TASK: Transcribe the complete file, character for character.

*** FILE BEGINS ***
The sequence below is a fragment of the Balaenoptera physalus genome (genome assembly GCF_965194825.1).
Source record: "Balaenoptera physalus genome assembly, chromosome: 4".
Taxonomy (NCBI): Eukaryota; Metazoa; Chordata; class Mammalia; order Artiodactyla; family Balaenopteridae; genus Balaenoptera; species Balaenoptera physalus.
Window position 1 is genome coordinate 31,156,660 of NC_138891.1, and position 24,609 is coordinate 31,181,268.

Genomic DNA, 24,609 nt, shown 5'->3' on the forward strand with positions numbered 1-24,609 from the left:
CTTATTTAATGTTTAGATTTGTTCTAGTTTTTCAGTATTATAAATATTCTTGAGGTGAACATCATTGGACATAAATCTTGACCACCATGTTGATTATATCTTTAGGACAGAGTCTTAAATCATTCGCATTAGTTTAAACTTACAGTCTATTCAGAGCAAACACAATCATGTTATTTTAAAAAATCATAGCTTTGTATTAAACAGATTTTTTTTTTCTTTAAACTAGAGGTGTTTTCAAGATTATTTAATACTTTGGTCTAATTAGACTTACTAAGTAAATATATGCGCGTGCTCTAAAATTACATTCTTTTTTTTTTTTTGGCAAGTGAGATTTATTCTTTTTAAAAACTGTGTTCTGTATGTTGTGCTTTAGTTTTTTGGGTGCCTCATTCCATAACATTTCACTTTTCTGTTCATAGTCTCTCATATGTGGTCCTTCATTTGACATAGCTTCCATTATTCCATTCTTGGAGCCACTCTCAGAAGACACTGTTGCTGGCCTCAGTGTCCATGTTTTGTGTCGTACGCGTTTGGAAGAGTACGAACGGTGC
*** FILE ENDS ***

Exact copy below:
The sequence below is a fragment of the Balaenoptera physalus genome (genome assembly GCF_965194825.1).
Source record: "Balaenoptera physalus genome assembly, chromosome: 4".
Taxonomy (NCBI): Eukaryota; Metazoa; Chordata; class Mammalia; order Artiodactyla; family Balaenopteridae; genus Balaenoptera; species Balaenoptera physalus.
Window position 1 is genome coordinate 31,156,660 of NC_138891.1, and position 24,609 is coordinate 31,181,268.

Genomic DNA, 24,609 nt, shown 5'->3' on the forward strand with positions numbered 1-24,609 from the left:
CTTATTTAATGTTTAGATTTGTTCTAGTTTTTCAGTATTATAAATATTCTTGAGGTGAACATCATTGGACATAAATCTTGACCACCATGTTGATTATATCTTTAGGACAGAGTCTTAAATCATTCGCATTAGTTTAAACTTACAGTCTATTCAGAGCAAACACAATCATGTTATTTTAAAAAATCATAGCTTTGTATTAAACAGATTTTTTTTTTCTTTAAACTAGAGGTGTTTTCAAGATTATTTAATACTTTGGTCTAATTAGACTTACTAAGTAAATATATGCGCGTGCTCTAAAATTACATTCTTTTTTTTTTTTTGGCAAGTGAGATTTATTCTTTTTAAAAACTGTGTTCTGTATGTTGTGCTTTAGTTTTTTGGGTGCCTCATTCCATAACATTTCACTTTTCTGTTCATAGTCTCTCATATGTGGTCCTTCATTTGACATAGCTTCCATTATTCCATTCTTGGAGCCACTCTCAGAAGACACTGTTGCTGGCCTCAGTGTCCATGTTTTGTGTCGTACGCGTTTGGAAGAGTACGAACGGTGC